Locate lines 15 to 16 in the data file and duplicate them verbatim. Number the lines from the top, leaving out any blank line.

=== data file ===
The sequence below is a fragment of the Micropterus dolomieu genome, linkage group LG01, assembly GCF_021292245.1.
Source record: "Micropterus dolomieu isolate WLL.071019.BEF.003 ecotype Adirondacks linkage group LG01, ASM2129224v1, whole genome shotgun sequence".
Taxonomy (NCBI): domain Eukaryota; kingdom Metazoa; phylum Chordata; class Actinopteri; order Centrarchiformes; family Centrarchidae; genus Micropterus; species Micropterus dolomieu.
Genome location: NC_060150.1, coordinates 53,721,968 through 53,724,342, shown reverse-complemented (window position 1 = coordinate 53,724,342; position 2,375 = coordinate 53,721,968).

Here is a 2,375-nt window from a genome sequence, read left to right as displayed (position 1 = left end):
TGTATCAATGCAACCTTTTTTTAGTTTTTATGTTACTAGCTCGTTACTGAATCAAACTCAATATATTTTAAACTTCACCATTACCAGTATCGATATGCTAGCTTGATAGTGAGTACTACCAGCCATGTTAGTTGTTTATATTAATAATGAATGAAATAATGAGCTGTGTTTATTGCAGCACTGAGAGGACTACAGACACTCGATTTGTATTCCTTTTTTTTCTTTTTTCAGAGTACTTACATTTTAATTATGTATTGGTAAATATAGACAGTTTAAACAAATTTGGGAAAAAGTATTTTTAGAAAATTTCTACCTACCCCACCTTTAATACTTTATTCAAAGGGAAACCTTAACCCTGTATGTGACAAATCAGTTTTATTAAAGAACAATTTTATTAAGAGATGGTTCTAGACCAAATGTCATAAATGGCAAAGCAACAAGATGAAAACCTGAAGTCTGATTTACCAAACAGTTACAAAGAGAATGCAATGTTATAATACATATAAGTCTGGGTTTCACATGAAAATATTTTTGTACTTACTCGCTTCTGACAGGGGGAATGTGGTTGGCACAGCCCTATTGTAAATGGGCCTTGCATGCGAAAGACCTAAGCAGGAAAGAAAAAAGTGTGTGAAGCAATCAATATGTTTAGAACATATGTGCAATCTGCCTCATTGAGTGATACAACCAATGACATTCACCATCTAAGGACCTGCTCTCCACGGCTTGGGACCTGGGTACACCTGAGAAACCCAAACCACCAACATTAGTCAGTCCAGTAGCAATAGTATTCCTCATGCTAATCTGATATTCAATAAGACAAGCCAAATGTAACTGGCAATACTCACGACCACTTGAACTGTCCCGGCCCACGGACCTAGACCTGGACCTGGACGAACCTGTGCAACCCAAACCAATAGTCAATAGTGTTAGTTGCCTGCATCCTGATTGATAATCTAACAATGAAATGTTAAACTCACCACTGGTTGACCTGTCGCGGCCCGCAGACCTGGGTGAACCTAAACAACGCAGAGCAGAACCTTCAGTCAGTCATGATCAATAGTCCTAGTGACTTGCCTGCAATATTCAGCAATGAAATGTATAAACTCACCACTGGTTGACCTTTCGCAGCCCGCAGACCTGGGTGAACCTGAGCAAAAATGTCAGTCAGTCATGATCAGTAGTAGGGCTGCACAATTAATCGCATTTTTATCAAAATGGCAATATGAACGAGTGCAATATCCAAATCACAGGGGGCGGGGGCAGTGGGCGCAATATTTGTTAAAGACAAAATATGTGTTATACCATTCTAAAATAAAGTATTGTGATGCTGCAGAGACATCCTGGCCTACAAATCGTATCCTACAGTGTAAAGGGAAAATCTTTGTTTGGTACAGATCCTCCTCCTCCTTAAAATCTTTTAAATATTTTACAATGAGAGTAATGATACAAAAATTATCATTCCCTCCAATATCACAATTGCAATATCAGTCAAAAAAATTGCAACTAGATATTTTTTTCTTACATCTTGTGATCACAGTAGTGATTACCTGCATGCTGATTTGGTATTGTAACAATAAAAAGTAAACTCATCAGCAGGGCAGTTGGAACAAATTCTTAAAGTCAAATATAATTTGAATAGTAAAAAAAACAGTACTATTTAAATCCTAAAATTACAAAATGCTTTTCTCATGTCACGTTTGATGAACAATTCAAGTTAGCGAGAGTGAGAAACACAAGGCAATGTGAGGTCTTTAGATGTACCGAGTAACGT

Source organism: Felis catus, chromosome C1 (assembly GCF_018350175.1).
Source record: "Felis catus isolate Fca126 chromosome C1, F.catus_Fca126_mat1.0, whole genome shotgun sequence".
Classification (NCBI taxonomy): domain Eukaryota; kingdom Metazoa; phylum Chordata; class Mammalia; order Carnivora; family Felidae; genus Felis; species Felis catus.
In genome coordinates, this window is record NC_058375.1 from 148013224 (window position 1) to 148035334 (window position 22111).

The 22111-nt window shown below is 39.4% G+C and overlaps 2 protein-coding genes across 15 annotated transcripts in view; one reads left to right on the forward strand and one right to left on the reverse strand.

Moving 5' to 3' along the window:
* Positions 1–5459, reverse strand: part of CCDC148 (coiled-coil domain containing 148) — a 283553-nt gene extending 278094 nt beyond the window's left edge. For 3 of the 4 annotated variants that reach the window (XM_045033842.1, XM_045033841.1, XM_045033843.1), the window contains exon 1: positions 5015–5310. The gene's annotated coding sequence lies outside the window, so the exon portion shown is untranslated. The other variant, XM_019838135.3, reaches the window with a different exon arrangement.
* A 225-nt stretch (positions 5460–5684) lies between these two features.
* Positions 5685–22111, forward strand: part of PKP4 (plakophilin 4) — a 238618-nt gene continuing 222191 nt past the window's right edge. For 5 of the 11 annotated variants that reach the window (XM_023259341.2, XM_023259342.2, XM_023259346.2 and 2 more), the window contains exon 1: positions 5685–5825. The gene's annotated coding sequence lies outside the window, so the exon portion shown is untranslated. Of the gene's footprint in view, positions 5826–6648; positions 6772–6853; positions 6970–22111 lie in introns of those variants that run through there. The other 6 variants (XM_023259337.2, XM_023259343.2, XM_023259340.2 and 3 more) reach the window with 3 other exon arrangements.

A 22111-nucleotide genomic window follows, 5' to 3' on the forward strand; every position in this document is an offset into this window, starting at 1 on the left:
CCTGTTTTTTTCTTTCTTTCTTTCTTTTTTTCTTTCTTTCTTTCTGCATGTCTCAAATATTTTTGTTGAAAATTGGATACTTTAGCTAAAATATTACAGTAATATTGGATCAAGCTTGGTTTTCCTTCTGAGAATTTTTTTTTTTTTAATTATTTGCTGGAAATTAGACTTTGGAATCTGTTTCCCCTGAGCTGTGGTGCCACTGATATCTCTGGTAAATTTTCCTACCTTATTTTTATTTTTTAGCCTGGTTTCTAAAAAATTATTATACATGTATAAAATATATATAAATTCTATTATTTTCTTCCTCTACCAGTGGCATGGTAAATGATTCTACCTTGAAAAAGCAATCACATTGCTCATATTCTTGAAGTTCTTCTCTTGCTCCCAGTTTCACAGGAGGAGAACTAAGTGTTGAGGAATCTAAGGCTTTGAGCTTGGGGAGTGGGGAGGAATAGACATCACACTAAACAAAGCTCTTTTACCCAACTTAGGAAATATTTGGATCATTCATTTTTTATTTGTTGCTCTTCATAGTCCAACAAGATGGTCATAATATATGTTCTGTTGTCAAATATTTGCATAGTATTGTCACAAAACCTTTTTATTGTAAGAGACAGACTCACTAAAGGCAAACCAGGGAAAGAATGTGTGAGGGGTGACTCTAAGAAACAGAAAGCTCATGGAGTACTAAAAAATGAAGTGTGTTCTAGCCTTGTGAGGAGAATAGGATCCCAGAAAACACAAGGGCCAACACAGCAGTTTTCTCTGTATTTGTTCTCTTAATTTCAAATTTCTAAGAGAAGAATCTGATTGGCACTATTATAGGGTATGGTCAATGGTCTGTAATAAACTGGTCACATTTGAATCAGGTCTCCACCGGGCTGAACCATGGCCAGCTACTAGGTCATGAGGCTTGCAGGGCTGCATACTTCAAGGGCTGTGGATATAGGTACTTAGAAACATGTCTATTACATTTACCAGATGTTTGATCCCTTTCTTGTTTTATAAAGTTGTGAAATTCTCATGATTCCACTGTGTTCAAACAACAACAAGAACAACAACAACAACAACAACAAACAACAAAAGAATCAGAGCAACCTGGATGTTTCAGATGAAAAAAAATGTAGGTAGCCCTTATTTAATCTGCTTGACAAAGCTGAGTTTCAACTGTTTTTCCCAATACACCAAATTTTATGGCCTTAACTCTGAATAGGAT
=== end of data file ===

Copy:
* Positions 5685–22111, forward strand: part of PKP4 (plakophilin 4) — a 238618-nt gene continuing 222191 nt past the window's right edge. For 5 of the 11 annotated variants that reach the window (XM_023259341.2, XM_023259342.2, XM_023259346.2 and 2 more), the window contains exon 1: positions 5685–5825. The gene's annotated coding sequence lies outside the window, so the exon portion shown is untranslated. Of the gene's footprint in view, positions 5826–6648; positions 6772–6853; positions 6970–22111 lie in introns of those variants that run through there. The other 6 variants (XM_023259337.2, XM_023259343.2, XM_023259340.2 and 3 more) reach the window with 3 other exon arrangements.

A 22111-nucleotide genomic window follows, 5' to 3' on the forward strand; every position in this document is an offset into this window, starting at 1 on the left: